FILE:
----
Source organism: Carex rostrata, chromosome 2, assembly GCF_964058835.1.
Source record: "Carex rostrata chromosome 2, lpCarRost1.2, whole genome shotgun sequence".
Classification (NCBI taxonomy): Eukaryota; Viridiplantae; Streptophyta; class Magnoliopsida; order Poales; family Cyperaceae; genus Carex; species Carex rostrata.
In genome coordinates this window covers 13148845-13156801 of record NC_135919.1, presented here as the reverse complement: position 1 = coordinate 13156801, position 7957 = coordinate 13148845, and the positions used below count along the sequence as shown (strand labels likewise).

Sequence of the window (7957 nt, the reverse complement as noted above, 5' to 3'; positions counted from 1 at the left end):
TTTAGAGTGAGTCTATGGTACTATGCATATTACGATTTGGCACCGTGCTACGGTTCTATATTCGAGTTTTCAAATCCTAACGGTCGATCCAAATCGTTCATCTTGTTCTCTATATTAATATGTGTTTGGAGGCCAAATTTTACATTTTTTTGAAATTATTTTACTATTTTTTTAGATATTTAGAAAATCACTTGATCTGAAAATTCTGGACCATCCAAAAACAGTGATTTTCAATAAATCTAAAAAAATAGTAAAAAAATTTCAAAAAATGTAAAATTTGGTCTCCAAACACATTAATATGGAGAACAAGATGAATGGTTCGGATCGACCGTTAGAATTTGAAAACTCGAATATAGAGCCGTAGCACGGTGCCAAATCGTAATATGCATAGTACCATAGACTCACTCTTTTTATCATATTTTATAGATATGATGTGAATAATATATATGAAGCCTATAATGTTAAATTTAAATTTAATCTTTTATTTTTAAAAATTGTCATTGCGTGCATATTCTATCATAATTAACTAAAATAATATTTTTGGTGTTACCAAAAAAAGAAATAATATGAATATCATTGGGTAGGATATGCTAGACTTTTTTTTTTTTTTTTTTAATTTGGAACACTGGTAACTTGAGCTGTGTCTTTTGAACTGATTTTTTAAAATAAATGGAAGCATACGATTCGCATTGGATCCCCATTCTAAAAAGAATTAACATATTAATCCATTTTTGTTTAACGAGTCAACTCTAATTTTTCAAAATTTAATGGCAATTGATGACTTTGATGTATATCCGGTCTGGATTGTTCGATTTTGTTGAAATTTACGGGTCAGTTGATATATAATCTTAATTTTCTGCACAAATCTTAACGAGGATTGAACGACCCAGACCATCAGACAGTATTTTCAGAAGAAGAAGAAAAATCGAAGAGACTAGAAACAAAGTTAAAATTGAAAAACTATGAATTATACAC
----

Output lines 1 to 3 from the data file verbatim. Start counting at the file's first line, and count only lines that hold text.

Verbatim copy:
Source organism: Carex rostrata, chromosome 2, assembly GCF_964058835.1.
Source record: "Carex rostrata chromosome 2, lpCarRost1.2, whole genome shotgun sequence".
Classification (NCBI taxonomy): Eukaryota; Viridiplantae; Streptophyta; class Magnoliopsida; order Poales; family Cyperaceae; genus Carex; species Carex rostrata.